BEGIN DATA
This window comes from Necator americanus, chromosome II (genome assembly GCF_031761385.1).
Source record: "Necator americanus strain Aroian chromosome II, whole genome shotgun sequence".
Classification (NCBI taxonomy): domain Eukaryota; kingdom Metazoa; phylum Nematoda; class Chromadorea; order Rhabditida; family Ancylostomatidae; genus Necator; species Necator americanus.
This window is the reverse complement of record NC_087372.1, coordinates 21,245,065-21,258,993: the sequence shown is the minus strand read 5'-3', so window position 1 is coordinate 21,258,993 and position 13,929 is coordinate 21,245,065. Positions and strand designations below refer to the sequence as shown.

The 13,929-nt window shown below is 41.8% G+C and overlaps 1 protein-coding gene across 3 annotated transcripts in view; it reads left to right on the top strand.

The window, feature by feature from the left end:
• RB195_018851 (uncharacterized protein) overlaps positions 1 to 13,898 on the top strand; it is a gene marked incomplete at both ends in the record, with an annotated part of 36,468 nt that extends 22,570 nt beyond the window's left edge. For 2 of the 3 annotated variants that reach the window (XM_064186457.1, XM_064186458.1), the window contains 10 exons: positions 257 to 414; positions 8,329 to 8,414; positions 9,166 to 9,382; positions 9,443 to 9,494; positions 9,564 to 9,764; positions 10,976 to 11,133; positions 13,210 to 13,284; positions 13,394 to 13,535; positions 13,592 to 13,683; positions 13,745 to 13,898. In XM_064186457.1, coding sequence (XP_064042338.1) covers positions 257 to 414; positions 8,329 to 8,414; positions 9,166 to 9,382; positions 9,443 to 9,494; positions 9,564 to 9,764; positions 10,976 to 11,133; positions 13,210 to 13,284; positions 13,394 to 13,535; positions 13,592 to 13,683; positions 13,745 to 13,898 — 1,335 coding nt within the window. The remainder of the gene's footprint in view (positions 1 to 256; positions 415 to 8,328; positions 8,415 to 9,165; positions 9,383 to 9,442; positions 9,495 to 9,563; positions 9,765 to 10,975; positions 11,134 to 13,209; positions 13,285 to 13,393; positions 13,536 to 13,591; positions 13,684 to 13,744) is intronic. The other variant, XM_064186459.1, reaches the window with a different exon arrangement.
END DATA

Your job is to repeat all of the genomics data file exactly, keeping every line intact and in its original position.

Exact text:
This window comes from Necator americanus, chromosome II (genome assembly GCF_031761385.1).
Source record: "Necator americanus strain Aroian chromosome II, whole genome shotgun sequence".
Classification (NCBI taxonomy): domain Eukaryota; kingdom Metazoa; phylum Nematoda; class Chromadorea; order Rhabditida; family Ancylostomatidae; genus Necator; species Necator americanus.
This window is the reverse complement of record NC_087372.1, coordinates 21,245,065-21,258,993: the sequence shown is the minus strand read 5'-3', so window position 1 is coordinate 21,258,993 and position 13,929 is coordinate 21,245,065. Positions and strand designations below refer to the sequence as shown.

The 13,929-nt window shown below is 41.8% G+C and overlaps 1 protein-coding gene across 3 annotated transcripts in view; it reads left to right on the top strand.

The window, feature by feature from the left end:
• RB195_018851 (uncharacterized protein) overlaps positions 1 to 13,898 on the top strand; it is a gene marked incomplete at both ends in the record, with an annotated part of 36,468 nt that extends 22,570 nt beyond the window's left edge. For 2 of the 3 annotated variants that reach the window (XM_064186457.1, XM_064186458.1), the window contains 10 exons: positions 257 to 414; positions 8,329 to 8,414; positions 9,166 to 9,382; positions 9,443 to 9,494; positions 9,564 to 9,764; positions 10,976 to 11,133; positions 13,210 to 13,284; positions 13,394 to 13,535; positions 13,592 to 13,683; positions 13,745 to 13,898. In XM_064186457.1, coding sequence (XP_064042338.1) covers positions 257 to 414; positions 8,329 to 8,414; positions 9,166 to 9,382; positions 9,443 to 9,494; positions 9,564 to 9,764; positions 10,976 to 11,133; positions 13,210 to 13,284; positions 13,394 to 13,535; positions 13,592 to 13,683; positions 13,745 to 13,898 — 1,335 coding nt within the window. The remainder of the gene's footprint in view (positions 1 to 256; positions 415 to 8,328; positions 8,415 to 9,165; positions 9,383 to 9,442; positions 9,495 to 9,563; positions 9,765 to 10,975; positions 11,134 to 13,209; positions 13,285 to 13,393; positions 13,536 to 13,591; positions 13,684 to 13,744) is intronic. The other variant, XM_064186459.1, reaches the window with a different exon arrangement.